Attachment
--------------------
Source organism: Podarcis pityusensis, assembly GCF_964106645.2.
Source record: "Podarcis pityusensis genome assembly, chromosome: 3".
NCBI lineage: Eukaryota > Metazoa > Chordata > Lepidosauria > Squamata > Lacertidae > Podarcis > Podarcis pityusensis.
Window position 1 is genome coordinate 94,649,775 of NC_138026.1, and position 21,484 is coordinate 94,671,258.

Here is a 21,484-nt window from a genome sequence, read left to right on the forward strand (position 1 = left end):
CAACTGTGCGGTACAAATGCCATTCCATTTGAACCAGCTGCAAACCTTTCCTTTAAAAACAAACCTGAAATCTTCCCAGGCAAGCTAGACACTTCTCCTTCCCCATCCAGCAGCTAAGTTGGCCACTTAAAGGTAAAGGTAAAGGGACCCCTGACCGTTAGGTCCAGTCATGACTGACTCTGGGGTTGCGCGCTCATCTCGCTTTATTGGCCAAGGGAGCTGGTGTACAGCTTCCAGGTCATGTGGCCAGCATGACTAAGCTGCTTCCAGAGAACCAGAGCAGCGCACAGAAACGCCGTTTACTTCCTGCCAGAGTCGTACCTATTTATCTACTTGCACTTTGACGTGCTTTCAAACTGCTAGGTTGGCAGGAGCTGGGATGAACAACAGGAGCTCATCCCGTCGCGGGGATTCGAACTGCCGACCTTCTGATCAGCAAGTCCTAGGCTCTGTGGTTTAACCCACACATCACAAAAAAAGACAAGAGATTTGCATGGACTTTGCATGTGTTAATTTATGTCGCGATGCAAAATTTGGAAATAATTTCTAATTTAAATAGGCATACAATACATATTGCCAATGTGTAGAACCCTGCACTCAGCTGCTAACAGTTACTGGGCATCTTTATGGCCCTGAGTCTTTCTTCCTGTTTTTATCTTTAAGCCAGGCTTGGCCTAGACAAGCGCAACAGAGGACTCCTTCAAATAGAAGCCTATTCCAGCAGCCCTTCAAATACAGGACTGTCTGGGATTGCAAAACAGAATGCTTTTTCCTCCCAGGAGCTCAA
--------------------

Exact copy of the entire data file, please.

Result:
Source organism: Podarcis pityusensis, assembly GCF_964106645.2.
Source record: "Podarcis pityusensis genome assembly, chromosome: 3".
NCBI lineage: Eukaryota > Metazoa > Chordata > Lepidosauria > Squamata > Lacertidae > Podarcis > Podarcis pityusensis.
Window position 1 is genome coordinate 94,649,775 of NC_138026.1, and position 21,484 is coordinate 94,671,258.

Here is a 21,484-nt window from a genome sequence, read left to right on the forward strand (position 1 = left end):
CAACTGTGCGGTACAAATGCCATTCCATTTGAACCAGCTGCAAACCTTTCCTTTAAAAACAAACCTGAAATCTTCCCAGGCAAGCTAGACACTTCTCCTTCCCCATCCAGCAGCTAAGTTGGCCACTTAAAGGTAAAGGTAAAGGGACCCCTGACCGTTAGGTCCAGTCATGACTGACTCTGGGGTTGCGCGCTCATCTCGCTTTATTGGCCAAGGGAGCTGGTGTACAGCTTCCAGGTCATGTGGCCAGCATGACTAAGCTGCTTCCAGAGAACCAGAGCAGCGCACAGAAACGCCGTTTACTTCCTGCCAGAGTCGTACCTATTTATCTACTTGCACTTTGACGTGCTTTCAAACTGCTAGGTTGGCAGGAGCTGGGATGAACAACAGGAGCTCATCCCGTCGCGGGGATTCGAACTGCCGACCTTCTGATCAGCAAGTCCTAGGCTCTGTGGTTTAACCCACACATCACAAAAAAAGACAAGAGATTTGCATGGACTTTGCATGTGTTAATTTATGTCGCGATGCAAAATTTGGAAATAATTTCTAATTTAAATAGGCATACAATACATATTGCCAATGTGTAGAACCCTGCACTCAGCTGCTAACAGTTACTGGGCATCTTTATGGCCCTGAGTCTTTCTTCCTGTTTTTATCTTTAAGCCAGGCTTGGCCTAGACAAGCGCAACAGAGGACTCCTTCAAATAGAAGCCTATTCCAGCAGCCCTTCAAATACAGGACTGTCTGGGATTGCAAAACAGAATGCTTTTTCCTCCCAGGAGCTCAA